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Shrek is pursued through the streets
of San Francisco in Hulk
Review written by: Alex Sandell
Ang Lee is quite possibly the most diverse director currently working in film. With movies ranging from Sense and Sensibility to Crouching Tiger, Hidden Dragon, he has successfully dabbled in sacred genres that most directors spend a lifetime hoping to master. When it was announced that Lee was to take on Hulk, my heart soared like a schoolboy's. No matter what the versatile director did with the comic book genre, Lee was guaranteed to make it different. He was guaranteed to make it challenging. He was guaranteed to make it his own.
thing predictable about Ang Lee is that his work is going to be unpredictable.
Hulk is no exception, and it's going to leave many a
fan disappointed. Even
(quite possibly the most dedicated readers of Marvel Comics) are bound to leave
the theater scratching their heads with a thought bubble floating above reading,
"huh?" Hulk is a hit and miss motion picture, but Lee has most
definitely made it his own, and, in doing so, has created what may be the most
original comic book adaptation ever projected onto the silver screen.
If you go in expecting anything remotely resembling the current flock of superhero flicks, you're going to leave the theater with a sour grimace on your face that would do Hulk proud. The film is a throwback to classic black and white horror films of the 1930s. It resembles The Bride of Frankenstein far more than it does Daredevil. It's closer to the original King Kong than it is to Spider-Man. Sadly, it doesn't use stop-motion effects and makeup, to create its monster. Instead, it lowers itself to CG, and -- as is almost always the case with CG -- the artificiality of the digital look lands itself smack dab between the audience and their suspension of disbelief.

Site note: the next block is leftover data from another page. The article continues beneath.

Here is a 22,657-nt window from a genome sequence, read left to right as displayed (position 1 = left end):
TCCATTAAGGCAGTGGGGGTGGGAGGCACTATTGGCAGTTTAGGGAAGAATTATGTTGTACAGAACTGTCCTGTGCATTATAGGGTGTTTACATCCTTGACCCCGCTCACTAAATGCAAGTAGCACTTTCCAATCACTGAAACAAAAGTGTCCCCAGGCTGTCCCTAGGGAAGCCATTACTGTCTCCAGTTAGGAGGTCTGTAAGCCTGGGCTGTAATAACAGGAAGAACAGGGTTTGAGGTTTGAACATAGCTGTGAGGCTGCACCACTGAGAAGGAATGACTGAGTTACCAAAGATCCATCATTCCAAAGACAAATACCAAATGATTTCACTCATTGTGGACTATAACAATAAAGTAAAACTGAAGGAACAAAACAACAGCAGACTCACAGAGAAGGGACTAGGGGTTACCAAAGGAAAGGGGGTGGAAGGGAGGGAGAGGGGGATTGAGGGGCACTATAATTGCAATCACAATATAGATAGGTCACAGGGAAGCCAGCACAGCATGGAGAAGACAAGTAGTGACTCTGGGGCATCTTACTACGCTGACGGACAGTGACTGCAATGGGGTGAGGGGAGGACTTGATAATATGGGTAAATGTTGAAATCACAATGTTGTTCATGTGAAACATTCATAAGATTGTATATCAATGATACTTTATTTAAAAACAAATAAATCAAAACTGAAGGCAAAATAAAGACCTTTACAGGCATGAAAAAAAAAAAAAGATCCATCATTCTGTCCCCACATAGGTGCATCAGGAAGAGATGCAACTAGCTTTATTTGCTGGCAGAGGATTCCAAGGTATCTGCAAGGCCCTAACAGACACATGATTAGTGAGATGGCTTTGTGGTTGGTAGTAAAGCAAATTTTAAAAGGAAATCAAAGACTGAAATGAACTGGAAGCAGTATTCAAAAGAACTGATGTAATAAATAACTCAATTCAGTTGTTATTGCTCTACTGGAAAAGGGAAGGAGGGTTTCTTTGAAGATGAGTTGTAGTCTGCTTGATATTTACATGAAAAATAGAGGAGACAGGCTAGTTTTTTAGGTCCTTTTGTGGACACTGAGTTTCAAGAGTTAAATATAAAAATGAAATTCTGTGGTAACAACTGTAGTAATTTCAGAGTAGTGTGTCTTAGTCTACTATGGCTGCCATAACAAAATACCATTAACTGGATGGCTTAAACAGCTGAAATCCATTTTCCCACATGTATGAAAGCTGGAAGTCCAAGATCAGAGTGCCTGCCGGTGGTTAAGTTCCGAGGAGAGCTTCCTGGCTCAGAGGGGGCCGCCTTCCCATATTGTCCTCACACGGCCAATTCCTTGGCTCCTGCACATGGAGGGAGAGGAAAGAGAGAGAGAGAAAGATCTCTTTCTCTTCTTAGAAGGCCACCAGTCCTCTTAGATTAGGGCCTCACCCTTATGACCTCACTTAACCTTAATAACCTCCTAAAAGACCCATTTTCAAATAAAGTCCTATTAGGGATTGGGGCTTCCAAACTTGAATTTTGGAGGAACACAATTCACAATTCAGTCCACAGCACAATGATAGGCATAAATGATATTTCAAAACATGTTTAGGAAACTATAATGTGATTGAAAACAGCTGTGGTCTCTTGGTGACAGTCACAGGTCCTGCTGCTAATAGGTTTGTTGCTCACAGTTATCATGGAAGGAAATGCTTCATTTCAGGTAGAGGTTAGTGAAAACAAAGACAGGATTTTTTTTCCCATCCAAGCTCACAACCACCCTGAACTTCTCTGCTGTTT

The Hulk looks just as bad as he does in all of those advertisements that they're currently running on television. The "shorts" the Hulk is always wearing, to avoid showing the audience a "Hulk-y" penis, rarely move independently of his body, making them look as though they've melded into him. Because of this, the character is never any more believable than a Saturday morning cartoon. He's not realistic enough for you to forget that you're watching a green thing programmed on some overpaid geek's computer.
But Ang Lee, and his trio of screenwriters (John Turman, Michael France, James Schamus), go out of their way to make this film something more than the sum of its FX. Bruce Banner (Eric Bana) doesn't appear as the great green one for at least 40 minutes. Instead of concentrating exclusively on effects, the screenwriters and directors develop an intriguing story regarding Banner's father (Nick Nolte), Betty Ross (Jennifer Connelly) and her father (Sam Elliott). The story quickly delves into the evil that men (and women) do, in the name of science, religion and military might.
Lee chose to direct the story in a wildly frantic "comic book" style. The entire film is presented to the audience through "panels." This really lit up the movie for me, and caused me to enjoy it more than I probably should have. It was like sitting on the floor in the kitchen and reading countless issues of my favorite comic books. It moved so fast, it brought me damn close to the point of sensory overload. Too bad so many of those kitchen floor comics were more entertaining.